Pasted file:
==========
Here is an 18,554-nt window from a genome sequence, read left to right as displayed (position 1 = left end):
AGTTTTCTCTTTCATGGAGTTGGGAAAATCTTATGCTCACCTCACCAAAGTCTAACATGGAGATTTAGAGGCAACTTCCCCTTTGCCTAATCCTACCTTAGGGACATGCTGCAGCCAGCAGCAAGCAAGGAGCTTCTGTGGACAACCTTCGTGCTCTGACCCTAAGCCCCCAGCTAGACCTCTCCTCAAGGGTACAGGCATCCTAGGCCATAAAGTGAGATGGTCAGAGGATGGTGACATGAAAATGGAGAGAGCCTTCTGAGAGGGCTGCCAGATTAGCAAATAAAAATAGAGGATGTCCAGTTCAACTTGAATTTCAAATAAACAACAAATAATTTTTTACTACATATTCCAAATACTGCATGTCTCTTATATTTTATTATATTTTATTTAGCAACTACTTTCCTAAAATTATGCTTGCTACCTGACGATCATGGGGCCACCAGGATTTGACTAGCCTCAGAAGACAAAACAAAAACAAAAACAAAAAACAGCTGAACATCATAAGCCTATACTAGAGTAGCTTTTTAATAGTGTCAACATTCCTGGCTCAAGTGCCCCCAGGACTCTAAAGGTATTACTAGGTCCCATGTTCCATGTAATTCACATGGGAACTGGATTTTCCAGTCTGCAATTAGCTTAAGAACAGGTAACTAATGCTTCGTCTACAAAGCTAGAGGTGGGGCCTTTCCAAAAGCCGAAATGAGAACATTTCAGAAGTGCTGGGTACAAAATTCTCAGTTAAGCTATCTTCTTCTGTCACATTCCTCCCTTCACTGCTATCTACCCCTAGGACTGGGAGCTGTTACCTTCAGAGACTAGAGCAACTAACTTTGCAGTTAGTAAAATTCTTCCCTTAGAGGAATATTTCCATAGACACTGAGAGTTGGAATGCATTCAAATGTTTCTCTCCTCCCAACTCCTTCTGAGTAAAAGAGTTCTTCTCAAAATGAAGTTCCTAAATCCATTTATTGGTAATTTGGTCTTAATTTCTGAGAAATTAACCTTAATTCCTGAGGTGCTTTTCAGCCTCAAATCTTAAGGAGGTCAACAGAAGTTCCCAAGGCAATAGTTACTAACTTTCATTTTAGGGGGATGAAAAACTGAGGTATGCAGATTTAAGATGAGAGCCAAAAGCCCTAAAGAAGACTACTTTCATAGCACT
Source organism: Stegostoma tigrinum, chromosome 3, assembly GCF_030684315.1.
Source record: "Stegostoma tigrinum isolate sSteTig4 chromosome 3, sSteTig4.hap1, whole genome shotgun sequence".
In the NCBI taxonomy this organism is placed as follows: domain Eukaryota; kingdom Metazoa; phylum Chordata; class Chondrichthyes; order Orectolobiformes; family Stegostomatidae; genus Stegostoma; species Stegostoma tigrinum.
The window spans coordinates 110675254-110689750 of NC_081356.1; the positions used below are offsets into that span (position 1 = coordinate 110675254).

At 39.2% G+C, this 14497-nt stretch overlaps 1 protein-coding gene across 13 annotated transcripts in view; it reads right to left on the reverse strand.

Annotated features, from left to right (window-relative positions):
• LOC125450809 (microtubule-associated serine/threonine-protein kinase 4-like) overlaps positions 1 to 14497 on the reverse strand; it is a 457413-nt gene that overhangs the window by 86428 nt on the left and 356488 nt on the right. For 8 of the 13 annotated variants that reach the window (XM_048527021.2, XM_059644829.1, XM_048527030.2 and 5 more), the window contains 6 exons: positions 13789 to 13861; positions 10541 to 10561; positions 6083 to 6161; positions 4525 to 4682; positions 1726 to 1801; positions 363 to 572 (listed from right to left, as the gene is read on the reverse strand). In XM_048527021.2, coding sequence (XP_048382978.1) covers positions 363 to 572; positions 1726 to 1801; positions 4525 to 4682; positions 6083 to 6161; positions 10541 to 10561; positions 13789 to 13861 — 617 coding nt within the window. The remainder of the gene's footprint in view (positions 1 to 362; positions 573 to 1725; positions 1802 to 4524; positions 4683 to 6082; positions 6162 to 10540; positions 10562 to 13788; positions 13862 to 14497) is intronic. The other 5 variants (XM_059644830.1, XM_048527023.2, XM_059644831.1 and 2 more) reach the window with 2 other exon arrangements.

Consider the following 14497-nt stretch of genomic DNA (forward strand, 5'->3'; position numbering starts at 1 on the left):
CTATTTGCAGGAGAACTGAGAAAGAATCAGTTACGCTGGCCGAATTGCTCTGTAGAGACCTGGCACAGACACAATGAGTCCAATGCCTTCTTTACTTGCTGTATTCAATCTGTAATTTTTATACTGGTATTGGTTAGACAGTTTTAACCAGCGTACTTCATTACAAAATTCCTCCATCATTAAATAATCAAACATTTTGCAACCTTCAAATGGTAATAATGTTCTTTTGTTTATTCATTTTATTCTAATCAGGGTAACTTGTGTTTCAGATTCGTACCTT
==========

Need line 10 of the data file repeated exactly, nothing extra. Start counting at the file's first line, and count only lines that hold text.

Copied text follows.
Consider the following 14497-nt stretch of genomic DNA (forward strand, 5'->3'; position numbering starts at 1 on the left):